Expand your skillset with this simple trick

How would you like to be a pro at woodworking? What about paint like a professional? Or take up calligraphy?

Maybe you’ve always wanted to learn yoga, or maybe kayaking.

Perhaps you’ve always dreamt of learning to play piano, or learning to sing.

What if I told you that you could attain ALL of these skills…and more?

You’d probably think I’m lying, but I can promise you, all of these skills can be yours.

And the best part? It can be an easy and enjoyable experience.

You may be thinking “it’s not possible,” or “there must be a catch.”

Well, it definitely is possible, and the only catch is how much you decide you want to follow through on learning your dream skills.

How?

You just have to take each skill one step at a time.

You may recall the claim a few years ago that it takes 10,000 hours to become a pro at anything—well, if you break it down, you can do that dozens of times in the space of a few years without it even drastically changing your daily routine.

Plus, most skills don’t even take the fabled 10,000 hours!

Some skills naturally take less time to pick up, and others may come quickly to you thanks to a natural talent.

Now, you probably want to know exactly how to get started, and how to break up the hours it takes to learn your new skills.

Well, the first step is to take it one skill at a time.

What are you best at? Are you naturally athletic? Musical? Artistic?

For your first skill, steer towards something that you have a natural affinity for or have some previous experience with.

Just like picking up on a new exercise routine or diet, it’s important to ease your way into the change.

If you decide to pick something outrageously difficult like learning Mandarin for your first skill, you’re likely to get frustrated and quit the whole process.

But, if you pick something more simplistic, like learning to draw or learning to cook, you will likely find that you are excited to continue pursuing your skill each day, and eager to move on to the next one.

Once you’ve chosen your skill, you have to decide what steps will best help you learn it.

Should you do research from home? Jump right into practicing? Read a book on how to accomplish it? Take a class?

Usually, the best answer is some combination of all of these options, but some people learn best by reading, or practical experience, or listening.

How you choose to tackle your new skill is totally up to your own personal learning style.

And remember, it’s all about having fun!

If you hate reading, don’t run out and buy a bunch of books about your chosen skill. Instead, try watching a video tutorial or heading to an introductory class.

Classes are especially helpful for things like art, cooking, yoga, dance, and learning to play musical instruments, so if any of those are on your list of desired abilities, definitely don’t miss your chance to learn from a master!

Now, once you’ve decided the methods you’ll use to learn your skill, it’s time to break up how you will spend your time.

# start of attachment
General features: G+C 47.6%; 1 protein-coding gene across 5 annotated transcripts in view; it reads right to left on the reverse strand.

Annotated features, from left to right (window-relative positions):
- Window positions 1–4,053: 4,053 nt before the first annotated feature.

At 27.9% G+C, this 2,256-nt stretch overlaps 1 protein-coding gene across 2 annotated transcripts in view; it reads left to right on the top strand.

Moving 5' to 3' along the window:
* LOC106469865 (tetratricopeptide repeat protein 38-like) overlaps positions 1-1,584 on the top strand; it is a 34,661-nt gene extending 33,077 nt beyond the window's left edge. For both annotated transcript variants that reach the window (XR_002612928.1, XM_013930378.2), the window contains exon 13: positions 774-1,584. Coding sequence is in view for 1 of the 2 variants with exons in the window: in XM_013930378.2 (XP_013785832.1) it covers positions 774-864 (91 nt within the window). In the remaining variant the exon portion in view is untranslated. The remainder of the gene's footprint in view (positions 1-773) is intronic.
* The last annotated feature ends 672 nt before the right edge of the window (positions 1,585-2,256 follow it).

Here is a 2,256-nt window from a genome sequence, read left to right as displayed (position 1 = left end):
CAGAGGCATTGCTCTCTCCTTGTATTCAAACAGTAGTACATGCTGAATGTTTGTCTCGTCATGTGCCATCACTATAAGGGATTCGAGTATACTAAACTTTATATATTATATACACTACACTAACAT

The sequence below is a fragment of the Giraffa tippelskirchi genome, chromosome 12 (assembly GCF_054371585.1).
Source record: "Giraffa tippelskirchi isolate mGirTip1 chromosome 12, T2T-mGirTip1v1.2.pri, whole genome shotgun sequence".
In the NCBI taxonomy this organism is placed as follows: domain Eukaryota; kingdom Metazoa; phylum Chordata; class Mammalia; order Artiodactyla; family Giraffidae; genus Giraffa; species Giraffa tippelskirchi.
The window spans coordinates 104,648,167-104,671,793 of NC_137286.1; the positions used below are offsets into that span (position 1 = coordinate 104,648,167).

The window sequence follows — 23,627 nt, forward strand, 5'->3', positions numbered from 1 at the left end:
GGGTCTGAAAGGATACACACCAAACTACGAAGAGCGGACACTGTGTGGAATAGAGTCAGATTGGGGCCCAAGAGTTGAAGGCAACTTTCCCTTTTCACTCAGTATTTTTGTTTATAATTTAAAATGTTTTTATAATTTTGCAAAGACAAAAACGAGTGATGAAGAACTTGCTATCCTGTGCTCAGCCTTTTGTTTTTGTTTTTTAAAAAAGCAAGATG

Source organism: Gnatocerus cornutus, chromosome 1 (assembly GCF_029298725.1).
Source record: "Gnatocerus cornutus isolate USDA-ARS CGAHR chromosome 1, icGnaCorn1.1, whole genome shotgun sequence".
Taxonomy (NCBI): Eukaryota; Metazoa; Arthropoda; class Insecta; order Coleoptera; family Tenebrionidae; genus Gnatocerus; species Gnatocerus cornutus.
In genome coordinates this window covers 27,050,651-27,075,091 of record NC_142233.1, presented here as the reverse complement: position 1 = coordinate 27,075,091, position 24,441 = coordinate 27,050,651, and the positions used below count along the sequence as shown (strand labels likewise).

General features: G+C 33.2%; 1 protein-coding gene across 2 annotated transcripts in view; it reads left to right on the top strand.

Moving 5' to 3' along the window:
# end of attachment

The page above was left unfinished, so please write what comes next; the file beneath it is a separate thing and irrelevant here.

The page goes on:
If we follow the idea that it takes 10,000 hours to become an expert in something, that comes out to about 417 days of practice.

But, what they don’t stress enough about the 10,000 hour rule is that it is specifically aimed at making you the absolute best of the best at that skill.

In reality, if you want to reach proficiency in a skill, all you need is about 4,000 hours, which rounds out to a much more reasonable 167 days.

So, if you can dedicate just an hour a day to your skill, by the end of a year, you’ll have officially picked up your new skill. By a year and a half, you’ll have surpassed proficiency and will be well on your way to becoming the very best at your chosen ability.

Plus, once you’ve picked up that skill, not only is it like riding a bike, it’s also twice as fun, which means you’ll enjoy sticking with it even as you move on to your next skill.

Once you’ve mastered your first skill, you can ease off to practicing it only once or twice a week for an hour or two, and you’ll be doing it just because you love it!

Plus, in all your new free time, you can move on to picking up your next skill.

For your second skill, you can pick something a little more intensive, or test the waters with something outside your comfort zone—it’s totally up to you!

Because all it takes is the desire to learn and the dedication to spending a few hours a week on your desired ability.

If you can keep it up, in 5 years, you could be a pro painter, a whiz at the piano, fluent in a second language, a champion at yoga, and well on your way to learning another exciting skill!

It could be juggling, or hiking, or writing poetry—whatever you’ve always dreamed of learning.

So what are you waiting for?

Go learn something new!

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Comments List

  1. Harvey Birdseye

    I have many skills, but so far trading skills development has been an absolute disaster. But, even disasters can be salvaged.

    Reply

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